Revealed: Ofsted's Covid safety plan for school visits

Watchdog says its inspectors will continue to visit schools in person 'where we can' from next Monday
11th January 2021, 10:01am
William Stewart


Revealed: Ofsted's Covid safety plan for school visits
Coronavirus: Ofsted Has Set Out The Safety Measures It Is Taking For School Visits During Lockdown

Ofsted has set out the safety measures its inspectors will take when they start going into schools next week.

Tes exclusively revealed on Friday that on-site school visits would take place this term, despite the latest coronavirus lockdown.

This morning Ofsted has provided further details, saying: "We will continue to risk assess monitoring visits carefully.

"Some aspects of a visit can only be done on-site, so we will continue to visit in person where we can."

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On coronavirus safety during the visits, the watchdog says: "Inspectors are given up-to-date guidance on safety and supplied with PPE [personal protective equipment].

"We are arranging a testing programme, which will enable inspectors to take a test before face-to-face visits.

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"If, for any reason, a visit is not possible, leaders may ask for a deferral by making a request to the lead inspector during the notification call.

"On-site visits or inspections will be risk assessed based on the nature of the premises and the urgency of the work."

Headteachers had called on the watchdog to carry out its monitoring inspections remotely - as it had done during the last lockdown in November - because of concerns about the spread of Covid.

There was controversy surrounding Ofsted's visits to schools last term after a London primary school was forced to close following a visit from an inspector who then tested positive for the coronavirus.

But on Friday the inspectorate told Tes that some of its work during the current lockdown needed to be carried out on-site in schools.

An Ofsted spokesperson said: "Our inspections of schools will require some work on-site in order to provide robust assurance to parents and others - including about the pupils who are still attending schools.

"Working on-site also means inspectors will be able to access online learning platforms more easily, or speak directly to pupils and staff through a school's secure network, not from their home.

"Inspectors carrying out on-site visits will strictly adhere to required social distancing and other public health measures."  

In response to Ofsted's comments, the Association of School and College Leaders' (ASCL) director of policy, Julie McCulloch, had said: "This is a very odd sort of lockdown in which the Department for Education says there is no limit on the number of pupils who should be in school, and now it seems there will be Ofsted inspectors on-site in some schools, too."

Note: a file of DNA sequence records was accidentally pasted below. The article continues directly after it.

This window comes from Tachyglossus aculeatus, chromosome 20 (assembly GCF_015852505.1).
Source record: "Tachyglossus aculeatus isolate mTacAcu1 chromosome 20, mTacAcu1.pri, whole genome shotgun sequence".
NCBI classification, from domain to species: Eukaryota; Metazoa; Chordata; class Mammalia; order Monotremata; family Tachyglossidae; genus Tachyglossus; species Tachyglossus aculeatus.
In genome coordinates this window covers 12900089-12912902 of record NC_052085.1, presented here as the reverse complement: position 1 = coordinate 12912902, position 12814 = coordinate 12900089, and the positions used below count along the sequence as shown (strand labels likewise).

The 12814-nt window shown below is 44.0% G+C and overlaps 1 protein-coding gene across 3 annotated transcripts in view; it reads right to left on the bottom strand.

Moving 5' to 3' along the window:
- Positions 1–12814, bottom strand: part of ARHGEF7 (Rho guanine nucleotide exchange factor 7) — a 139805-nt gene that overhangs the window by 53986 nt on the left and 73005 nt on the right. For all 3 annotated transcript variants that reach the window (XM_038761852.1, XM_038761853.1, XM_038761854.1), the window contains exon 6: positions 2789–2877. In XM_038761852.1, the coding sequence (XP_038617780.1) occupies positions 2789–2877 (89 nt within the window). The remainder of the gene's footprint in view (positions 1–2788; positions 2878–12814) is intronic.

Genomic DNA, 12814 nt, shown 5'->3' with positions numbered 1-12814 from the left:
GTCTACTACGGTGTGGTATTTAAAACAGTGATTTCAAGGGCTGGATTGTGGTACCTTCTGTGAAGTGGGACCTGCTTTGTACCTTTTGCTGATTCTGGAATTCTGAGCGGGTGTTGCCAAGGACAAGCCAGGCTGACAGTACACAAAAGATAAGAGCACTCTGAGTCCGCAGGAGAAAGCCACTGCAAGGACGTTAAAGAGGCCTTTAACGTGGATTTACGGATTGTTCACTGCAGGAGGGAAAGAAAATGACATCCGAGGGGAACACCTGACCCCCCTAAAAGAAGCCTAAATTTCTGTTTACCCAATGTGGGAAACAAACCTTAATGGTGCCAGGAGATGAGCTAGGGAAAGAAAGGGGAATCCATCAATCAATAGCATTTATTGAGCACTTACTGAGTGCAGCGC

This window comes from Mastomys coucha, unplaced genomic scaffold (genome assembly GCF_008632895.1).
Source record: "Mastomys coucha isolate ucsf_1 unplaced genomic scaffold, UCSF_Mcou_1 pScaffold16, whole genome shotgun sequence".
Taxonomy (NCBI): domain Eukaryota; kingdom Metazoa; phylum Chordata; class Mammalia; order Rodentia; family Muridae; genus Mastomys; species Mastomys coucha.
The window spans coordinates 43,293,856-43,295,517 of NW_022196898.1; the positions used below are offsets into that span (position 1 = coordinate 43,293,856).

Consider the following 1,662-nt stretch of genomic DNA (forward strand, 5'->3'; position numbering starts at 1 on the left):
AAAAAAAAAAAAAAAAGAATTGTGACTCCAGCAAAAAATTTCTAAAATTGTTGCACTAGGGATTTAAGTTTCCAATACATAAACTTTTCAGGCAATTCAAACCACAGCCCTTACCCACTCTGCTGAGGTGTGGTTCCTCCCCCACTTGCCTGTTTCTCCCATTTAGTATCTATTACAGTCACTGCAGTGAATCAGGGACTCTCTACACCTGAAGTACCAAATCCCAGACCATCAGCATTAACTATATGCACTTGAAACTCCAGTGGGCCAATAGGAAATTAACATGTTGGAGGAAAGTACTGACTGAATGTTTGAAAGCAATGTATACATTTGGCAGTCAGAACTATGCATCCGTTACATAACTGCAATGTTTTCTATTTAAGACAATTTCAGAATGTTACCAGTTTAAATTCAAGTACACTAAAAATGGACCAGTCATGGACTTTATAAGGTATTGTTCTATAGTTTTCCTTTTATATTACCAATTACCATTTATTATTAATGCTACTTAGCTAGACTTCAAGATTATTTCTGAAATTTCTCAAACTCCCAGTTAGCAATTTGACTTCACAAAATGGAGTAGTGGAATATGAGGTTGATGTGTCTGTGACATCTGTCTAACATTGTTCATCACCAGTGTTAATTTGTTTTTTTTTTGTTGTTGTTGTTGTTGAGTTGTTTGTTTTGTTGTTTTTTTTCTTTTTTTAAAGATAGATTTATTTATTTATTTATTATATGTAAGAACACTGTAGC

Today ASCL general secretary Geoff Barton added: "We note that Ofsted intends to resume monitoring inspections of struggling schools from 18 January.

"We support this move as long as these visits are genuinely supportive and helpful to the schools concerned.

"However, we are at a loss to understand why these visits need to happen in person. When the prime minister announced the new national lockdown, he instructed people to stay at home to control the virus, protect the NHS and save lives.

"Surely, in-person Ofsted visits are not the most pressing priority in the midst of a national crisis, and it would be more sensible to conduct these remotely while the lockdown restrictions are in place."

The inspectorate was originally due to resume full graded inspections of schools this month but last month this was delayed until the summer term.

Ofsted inspections were put on hold during the first national lockdown.

Last term, it carried out visits to schools to check on how pupils were being supported in their return to education.

These were done in person, apart from during the last lockdown when they moved online during November.

The monitoring inspections this term will involve Ofsted visiting schools that are rated as "requires improvement" or "inadequate".

Education secretary Gavin Williamson has said that Ofsted will be enforcing the government's expectations for remote learning and that parents who are unhappy with the provision on offer can complain to Ofsted.  

If Ofsted has concerns about remote learning, this may result in an inspection but schools will not be downgraded.

Mr Williamson's comments have resulted in a groundswell of support for schools from parents who have been writing to Ofsted to praise the work of their children's teachers on remote learning. 


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